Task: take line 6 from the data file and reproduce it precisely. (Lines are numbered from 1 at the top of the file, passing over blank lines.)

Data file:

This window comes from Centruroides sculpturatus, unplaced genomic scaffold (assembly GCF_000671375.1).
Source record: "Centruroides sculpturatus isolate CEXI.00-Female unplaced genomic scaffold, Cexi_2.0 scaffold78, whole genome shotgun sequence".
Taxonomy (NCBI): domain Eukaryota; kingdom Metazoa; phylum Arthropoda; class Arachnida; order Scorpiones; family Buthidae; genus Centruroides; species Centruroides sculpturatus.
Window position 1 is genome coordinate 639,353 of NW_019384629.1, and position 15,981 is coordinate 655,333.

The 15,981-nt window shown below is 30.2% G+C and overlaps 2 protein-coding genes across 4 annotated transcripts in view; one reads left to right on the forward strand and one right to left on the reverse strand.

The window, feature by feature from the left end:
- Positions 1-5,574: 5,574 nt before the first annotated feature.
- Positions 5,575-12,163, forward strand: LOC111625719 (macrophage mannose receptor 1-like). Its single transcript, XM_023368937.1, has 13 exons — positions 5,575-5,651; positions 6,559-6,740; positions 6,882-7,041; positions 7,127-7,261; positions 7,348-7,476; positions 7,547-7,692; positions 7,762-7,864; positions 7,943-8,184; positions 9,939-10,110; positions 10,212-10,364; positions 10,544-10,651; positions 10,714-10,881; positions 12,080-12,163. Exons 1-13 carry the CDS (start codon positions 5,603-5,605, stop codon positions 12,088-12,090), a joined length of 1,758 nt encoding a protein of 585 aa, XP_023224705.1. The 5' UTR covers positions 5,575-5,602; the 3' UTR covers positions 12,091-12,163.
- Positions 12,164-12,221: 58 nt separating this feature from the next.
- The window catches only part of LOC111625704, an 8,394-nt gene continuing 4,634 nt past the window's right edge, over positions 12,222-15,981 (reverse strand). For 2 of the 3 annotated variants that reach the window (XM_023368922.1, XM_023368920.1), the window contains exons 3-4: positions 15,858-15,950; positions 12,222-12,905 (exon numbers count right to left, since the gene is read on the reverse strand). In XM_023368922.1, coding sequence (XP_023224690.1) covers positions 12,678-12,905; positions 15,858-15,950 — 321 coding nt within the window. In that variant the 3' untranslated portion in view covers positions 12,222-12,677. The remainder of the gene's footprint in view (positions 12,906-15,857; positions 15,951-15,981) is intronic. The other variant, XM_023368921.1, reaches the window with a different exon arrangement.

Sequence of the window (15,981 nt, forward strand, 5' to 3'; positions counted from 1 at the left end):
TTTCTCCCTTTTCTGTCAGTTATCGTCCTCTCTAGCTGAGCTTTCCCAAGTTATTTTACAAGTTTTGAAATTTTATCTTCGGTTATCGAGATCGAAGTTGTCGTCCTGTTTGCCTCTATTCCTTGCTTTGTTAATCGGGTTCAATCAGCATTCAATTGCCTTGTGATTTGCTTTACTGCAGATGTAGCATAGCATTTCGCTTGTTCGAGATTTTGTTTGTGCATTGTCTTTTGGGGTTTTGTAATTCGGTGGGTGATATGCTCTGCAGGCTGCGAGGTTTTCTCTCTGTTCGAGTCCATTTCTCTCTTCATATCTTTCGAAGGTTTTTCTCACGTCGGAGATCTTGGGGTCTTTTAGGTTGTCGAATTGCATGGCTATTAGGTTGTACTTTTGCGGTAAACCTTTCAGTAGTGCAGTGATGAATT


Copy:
The window, feature by feature from the left end: